Confronting a foreboding future: the French army’s strategic vision
14 Aug 2020|

On 6 June 2020, without fanfare, the chief of the French army, General Thierry Burkhard, released his 10-year strategic vision for the Armée de Terre.

The lack of pomp surrounding the launch of Burkhard’s vision, appropriate to France’s Covid-19 situation, doesn’t diminish its significance. The French chief’s approach clearly conveys prescience, purpose, uncomplicated principles and another point of convergence in the growing partnership between the Armée de Terre and the Australian Army.

Before examining the content and characteristics of Burkhard’s plan, it’s worth reviewing its backdrop.

There is broad acknowledgement that the Armée de Terre is undergoing its most consequential change since its 1996 ‘professionalisation’. Triggered in part by the strategic shock of France’s 2015 terrorist attacks, this transformation encompasses force structure and design, force generation, funded modernisation and human resources.

At the same time, the Australian and French armies are pursuing an enhanced bilateral partnership founded on shared missions, agreements, objectives, philosophies, values, programs, opportunities, challenges and geography.

Reflecting its substantial territorial holdings in the Indo-Pacific, its perspective of the near region’s potential and its longstanding leadership ambition, France is actively reinforcing its regional presence, posture and pursuit of both common and unilateral objectives. This reinforcement is manifesting in cooperation between the Armée de Terre’s highly capable elements in New Caledonia and the Australian Army’s combat formations and training centres.

Prescience is a key feature of the Burkhard manifesto. Consistent with Australia’s recent defence strategic update and the army chief’s command statement, the general paints a bleak picture of the coming decade. He acknowledges mounting pressure on the European project and the international status quo, increasing employment of emerging technologies for coercive and disruptive means, the acceleration of ‘grey zone’ activities, and escalating internal tensions.

In addition, consistent with the French army’s prognosis on future land warfare, Burkhard infers the end of three prevailing premises: Western military superiority, the trend of limited wars, and efficiency as the cornerstone of political–military thinking. In this context, ‘efficiency’ means deploying the best-tailored forces, drawn from compact techno-professional armies, to achieve a disproportionate political, operational and reputational impact—with the bare minimum of boots on the ground.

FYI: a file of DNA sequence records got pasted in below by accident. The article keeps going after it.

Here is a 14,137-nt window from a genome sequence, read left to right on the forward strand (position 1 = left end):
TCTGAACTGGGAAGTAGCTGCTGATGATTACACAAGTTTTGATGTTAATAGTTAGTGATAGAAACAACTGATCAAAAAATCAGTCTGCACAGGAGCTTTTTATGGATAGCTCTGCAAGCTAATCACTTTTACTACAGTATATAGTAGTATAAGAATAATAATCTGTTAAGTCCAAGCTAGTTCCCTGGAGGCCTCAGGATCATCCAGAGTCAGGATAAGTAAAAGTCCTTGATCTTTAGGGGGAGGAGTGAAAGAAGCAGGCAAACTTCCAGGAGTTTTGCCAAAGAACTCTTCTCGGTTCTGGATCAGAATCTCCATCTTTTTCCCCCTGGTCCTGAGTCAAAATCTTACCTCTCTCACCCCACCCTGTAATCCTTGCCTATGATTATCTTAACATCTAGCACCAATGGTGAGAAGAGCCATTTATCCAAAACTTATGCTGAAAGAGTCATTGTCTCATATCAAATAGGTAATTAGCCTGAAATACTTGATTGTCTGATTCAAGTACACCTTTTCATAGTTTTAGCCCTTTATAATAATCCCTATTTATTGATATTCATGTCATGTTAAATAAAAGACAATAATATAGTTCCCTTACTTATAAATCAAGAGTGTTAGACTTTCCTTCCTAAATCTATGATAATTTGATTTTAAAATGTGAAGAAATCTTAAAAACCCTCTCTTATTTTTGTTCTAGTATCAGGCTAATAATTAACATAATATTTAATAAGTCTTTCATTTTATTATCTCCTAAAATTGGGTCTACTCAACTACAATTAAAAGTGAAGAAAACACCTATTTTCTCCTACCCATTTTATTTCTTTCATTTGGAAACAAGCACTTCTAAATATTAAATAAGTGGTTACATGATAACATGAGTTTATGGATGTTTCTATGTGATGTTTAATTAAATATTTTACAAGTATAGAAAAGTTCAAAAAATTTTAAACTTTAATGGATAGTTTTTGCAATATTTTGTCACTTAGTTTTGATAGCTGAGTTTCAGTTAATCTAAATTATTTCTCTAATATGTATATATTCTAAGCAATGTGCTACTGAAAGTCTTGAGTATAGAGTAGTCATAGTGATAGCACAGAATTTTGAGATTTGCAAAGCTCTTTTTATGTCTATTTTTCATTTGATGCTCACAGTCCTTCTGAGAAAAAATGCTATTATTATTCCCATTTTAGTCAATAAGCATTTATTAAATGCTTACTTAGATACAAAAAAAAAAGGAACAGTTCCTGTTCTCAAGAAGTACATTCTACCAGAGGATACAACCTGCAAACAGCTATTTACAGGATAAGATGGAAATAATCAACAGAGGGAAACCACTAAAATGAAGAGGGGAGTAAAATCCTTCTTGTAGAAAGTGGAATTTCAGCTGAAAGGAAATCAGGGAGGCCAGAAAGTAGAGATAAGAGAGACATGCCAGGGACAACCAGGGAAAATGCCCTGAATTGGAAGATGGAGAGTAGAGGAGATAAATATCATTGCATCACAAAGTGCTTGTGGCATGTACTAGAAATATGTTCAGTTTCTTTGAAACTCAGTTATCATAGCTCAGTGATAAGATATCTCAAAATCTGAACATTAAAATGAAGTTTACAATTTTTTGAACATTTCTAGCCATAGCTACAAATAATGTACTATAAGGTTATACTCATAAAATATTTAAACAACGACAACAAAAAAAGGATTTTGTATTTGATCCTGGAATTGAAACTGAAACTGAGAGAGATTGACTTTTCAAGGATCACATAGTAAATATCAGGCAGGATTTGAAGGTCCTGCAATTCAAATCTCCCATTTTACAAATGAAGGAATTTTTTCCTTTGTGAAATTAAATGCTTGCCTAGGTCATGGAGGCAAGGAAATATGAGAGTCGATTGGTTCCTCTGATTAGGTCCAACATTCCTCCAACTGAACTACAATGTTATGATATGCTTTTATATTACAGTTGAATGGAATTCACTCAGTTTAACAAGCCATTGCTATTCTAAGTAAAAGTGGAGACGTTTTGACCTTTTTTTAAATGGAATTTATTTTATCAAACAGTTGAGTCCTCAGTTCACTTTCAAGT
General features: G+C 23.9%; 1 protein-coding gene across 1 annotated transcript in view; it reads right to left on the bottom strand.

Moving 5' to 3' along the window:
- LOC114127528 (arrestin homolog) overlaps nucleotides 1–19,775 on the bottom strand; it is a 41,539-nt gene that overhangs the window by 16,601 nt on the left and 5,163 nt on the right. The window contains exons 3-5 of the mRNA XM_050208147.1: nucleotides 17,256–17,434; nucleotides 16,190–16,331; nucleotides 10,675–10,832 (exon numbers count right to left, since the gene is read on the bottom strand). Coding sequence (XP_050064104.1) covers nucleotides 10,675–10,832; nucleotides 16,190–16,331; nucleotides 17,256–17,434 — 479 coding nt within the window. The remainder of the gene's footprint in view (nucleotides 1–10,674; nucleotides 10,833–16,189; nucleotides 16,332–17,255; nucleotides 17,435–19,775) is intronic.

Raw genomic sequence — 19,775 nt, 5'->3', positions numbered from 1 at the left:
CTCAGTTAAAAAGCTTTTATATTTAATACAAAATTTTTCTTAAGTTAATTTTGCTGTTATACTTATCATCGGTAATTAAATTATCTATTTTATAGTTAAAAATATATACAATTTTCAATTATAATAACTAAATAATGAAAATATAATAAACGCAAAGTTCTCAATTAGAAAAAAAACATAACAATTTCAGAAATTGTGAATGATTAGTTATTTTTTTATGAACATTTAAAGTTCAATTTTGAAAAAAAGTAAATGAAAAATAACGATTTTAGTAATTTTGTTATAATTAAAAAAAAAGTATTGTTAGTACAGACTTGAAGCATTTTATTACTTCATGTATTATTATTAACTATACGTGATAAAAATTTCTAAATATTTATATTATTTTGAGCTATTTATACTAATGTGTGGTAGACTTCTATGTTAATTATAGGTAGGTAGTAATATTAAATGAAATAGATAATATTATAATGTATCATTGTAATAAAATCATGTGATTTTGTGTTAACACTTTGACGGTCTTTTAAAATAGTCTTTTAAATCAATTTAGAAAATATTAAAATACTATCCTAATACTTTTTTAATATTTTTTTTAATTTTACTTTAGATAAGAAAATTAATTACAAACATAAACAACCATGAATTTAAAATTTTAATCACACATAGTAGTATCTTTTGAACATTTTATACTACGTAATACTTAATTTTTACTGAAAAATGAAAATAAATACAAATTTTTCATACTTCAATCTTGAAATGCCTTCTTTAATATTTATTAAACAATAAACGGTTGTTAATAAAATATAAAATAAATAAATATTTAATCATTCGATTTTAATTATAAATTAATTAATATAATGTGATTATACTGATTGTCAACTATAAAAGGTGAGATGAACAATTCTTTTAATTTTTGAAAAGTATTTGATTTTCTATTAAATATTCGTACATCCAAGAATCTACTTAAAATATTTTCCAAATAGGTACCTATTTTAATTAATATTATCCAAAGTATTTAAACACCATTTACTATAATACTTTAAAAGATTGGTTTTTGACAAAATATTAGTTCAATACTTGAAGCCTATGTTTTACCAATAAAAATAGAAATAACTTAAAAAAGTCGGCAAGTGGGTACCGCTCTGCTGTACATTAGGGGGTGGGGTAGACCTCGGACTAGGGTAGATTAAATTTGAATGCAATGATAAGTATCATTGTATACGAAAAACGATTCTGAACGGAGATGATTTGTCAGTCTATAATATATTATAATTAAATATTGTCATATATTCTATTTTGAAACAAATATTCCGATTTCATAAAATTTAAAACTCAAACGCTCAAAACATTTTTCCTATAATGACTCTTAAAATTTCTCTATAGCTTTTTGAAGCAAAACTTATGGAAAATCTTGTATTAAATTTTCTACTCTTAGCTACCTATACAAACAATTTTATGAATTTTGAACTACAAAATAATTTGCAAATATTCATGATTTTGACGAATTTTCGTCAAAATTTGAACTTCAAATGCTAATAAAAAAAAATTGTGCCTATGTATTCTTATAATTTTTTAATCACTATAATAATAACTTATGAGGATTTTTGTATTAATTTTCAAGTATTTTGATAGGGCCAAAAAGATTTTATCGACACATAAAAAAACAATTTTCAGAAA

Finally, Burkhard portends high-intensity, multidomain, state-on-state conflict, testing France’s resilience in a manner unseen since World War II, triggered well within traditional warning times.

In response, he presents the Armée de Terre as central to France’s enduring security, stability and prosperity. Burkhard communicates a resolute purpose for the army. He seeks to strengthen its ability to operate, lead, fight and win—no matter the threat or contingency. His goal is for a reinforced land force whose legions are characterised by superior warfighting mass and technology that can rapidly deploy, readily integrate, adapt and persist across all domains. Remarkably, he identifies the Armée de Terre as a strategic capability in its own right—a deterrent role (and prestige) traditionally reserved for France’s nuclear maritime and air forces.

Burkhard articulates four actionable and uncomplicated principles to strengthen the Armée de Terre’s preparedness. Recognising that the French soldier is at the heart of its capability, the first principle is to optimise the potential and professionalism of the army’s people. Second, the army will master the new capabilities and technologies offered by its unprecedented modernisation, ‘changing the way it operates and fights’. A transformation in the level, frequency and intensity of multidomain warfighting and partnership-oriented training is probably the most avant-garde aspect of Burkhard’s vision. It’s the key he will use to unlock his ambition for a land force characterised by superior mass and technology. The French chief identifies this endeavour as his most important to ensure the army’s future readiness. Finally, he seeks to reduce the Armée de Terre’s ‘bureaucratic tempo’, thereby gaining time and improving internal agility, flexibility and responsiveness.

Supporting Burkhard’s approach is an action plan involving 12 projects. These incorporate human resources, modernisation, innovation, doctrine, training, sustainment, reserve force and process reforms.

It may surprise some that in most aspects, and certainly the ones that matter most, Burkhard’s vision for the Armée de Terre is nearly indistinguishable from his Australian counterpart’s intent statements. There’s also an affinity between the French chief’s prescience, purpose and plan and that conveyed by Australia’s recent defence strategic update and force structure plan—particularly the elements referring to strategic context and land power response. This convergence bodes well for two armies committed to working together in pursuit of compatible interests in Australia’s increasingly contested region and beyond.